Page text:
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“Rutgers is a fountain of resources for academic, professional, and personal growth, but it takes work to tap into that fountain.” –Gavin Wagner 

As an environmental engineering major Gavin Wagner enjoyed research opportunities that involved studying historical streams in the Lower Raritan Watershed, long-term vegetation changes in the southwestern United States, and a remote study of extreme climate events in Antarctica. He reports that “Research taught me how to question everything, a skill I continue to practice.” 

White college student sits in a red wing chair. He is wearing a beanie cap and a dark blue jacket, holding a coffee cup.

Why Rutgers? 

When I first visited Rutgers, I immediately felt the support of a positive community of faculty and staff.  

What drew you to your major? 

I could never stand shutting myself off from any academic discipline. As I surveyed majors, I found that environmental engineering  ran the broadest gamut: biology, physics, chemistry, Earth sciences, and more.  

Do you have a favorite faculty member or class? 

Each class and faculty member was crucial. The best classes taught me my strokes, and the best mentors threw me into turbulent waters. As I near the degree that’s on the shore, I’m convinced that I would have drowned a long time ago if I hadn’t valued every class or cherished every mentor. 

Have you had any internships? 

The most important part of my academic experience is that I haven’t done an internship. I used my summers to do things outside of engineering, honing my human portfolio of interpersonal, creative, and physical skills. Internships are certainly beneficial, but not for everyone.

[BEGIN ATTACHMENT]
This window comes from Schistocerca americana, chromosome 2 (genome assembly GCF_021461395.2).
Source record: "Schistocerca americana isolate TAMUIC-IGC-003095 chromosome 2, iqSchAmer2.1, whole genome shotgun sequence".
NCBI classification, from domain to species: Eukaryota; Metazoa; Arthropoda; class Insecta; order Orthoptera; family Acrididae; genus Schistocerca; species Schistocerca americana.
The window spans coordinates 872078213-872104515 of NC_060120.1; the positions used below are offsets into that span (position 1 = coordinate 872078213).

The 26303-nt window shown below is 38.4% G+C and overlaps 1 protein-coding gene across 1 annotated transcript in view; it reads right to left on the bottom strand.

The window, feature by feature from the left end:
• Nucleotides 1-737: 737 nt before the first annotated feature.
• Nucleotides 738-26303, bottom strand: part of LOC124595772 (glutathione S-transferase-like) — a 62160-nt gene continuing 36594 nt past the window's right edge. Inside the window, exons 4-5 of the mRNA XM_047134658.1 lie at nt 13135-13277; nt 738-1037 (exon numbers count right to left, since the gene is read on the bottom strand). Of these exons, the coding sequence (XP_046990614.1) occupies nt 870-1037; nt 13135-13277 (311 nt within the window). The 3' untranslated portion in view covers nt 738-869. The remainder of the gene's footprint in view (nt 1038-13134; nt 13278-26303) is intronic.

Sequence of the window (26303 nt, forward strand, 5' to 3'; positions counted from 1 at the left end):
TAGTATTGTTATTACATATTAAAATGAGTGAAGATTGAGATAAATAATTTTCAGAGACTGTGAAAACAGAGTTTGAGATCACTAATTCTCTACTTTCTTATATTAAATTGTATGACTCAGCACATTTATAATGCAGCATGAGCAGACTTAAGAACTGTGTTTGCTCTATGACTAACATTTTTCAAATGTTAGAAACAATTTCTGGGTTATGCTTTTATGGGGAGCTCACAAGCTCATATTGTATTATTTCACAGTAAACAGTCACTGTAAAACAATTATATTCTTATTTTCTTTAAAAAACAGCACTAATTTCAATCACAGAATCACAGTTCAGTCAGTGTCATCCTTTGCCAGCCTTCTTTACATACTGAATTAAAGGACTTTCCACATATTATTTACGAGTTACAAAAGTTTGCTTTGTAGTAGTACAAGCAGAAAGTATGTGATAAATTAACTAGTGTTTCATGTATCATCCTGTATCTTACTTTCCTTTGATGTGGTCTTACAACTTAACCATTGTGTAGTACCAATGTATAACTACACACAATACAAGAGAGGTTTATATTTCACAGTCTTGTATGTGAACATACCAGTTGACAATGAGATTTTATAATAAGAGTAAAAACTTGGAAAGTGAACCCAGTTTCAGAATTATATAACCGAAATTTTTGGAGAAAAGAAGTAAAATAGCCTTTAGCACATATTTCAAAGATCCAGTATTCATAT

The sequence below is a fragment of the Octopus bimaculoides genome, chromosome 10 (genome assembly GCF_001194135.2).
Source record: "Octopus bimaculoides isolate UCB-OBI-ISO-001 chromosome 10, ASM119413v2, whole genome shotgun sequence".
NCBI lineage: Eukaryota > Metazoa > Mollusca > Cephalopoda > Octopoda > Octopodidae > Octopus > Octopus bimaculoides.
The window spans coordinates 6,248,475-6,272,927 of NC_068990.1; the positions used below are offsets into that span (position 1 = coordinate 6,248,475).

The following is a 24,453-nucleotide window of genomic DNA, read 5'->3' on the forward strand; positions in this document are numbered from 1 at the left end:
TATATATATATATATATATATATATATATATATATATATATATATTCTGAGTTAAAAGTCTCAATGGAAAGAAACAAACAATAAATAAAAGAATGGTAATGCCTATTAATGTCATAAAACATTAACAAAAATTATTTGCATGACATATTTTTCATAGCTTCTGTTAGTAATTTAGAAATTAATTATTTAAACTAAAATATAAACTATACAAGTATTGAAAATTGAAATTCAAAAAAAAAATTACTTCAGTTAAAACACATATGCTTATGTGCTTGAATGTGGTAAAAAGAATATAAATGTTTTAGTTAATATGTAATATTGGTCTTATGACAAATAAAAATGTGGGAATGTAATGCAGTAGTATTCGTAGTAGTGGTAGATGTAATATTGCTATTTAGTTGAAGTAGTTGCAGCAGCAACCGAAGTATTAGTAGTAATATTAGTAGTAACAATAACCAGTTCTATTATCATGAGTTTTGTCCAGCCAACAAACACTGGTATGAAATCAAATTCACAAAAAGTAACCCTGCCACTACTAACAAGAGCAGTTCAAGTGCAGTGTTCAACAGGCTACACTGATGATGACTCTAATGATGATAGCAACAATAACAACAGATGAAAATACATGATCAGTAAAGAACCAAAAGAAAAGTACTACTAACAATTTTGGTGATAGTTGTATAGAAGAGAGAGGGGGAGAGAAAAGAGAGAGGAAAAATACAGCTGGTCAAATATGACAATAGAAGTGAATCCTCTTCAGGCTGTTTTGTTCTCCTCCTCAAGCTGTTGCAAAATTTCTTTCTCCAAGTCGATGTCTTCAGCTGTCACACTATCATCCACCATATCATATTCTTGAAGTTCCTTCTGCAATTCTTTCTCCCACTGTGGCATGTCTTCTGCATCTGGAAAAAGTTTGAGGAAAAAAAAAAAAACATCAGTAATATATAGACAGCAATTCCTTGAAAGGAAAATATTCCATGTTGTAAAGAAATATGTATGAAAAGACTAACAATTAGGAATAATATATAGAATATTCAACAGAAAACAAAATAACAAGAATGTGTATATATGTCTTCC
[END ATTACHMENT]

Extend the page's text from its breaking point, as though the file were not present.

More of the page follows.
What about extracurriculars? 

My first year on campus, I got some people together and started an unofficial green team to take care of the Honors College’s indoor plants. When we all went home during the pandemic, I started writing for the Honors College blog. I returned to campus as a mentor-in-residence for first-year Honors College students and hosted programs to help people feel as at home as I do at Rutgers.  

Have you overcome any particular challenges as a student? 

I failed my first exam in Analytical Physics 1A. I called my dad, cried, and considered quitting. It was an essential ego check and I’m glad it happened early. I think everyone should fail an exam or get an F at some point. 

What are your plans for the future? 

I’m taking a year off to spend time with my family, walk in the woods, and climb mountains. In the fall of 2025, I aim to enroll at the University of New Mexico to work towards a MS in biology.  

What will you miss most about Rutgers Engineering? 

I will miss the kind person in the Busch dining hall who always opened the salad bar early so I could have black beans with my omelet. 

What advice do you have for future students? 

Talk to everyone. Soon, it will get easier. It’s easy to get lost, but there are people here who genuinely care about helping you find your way.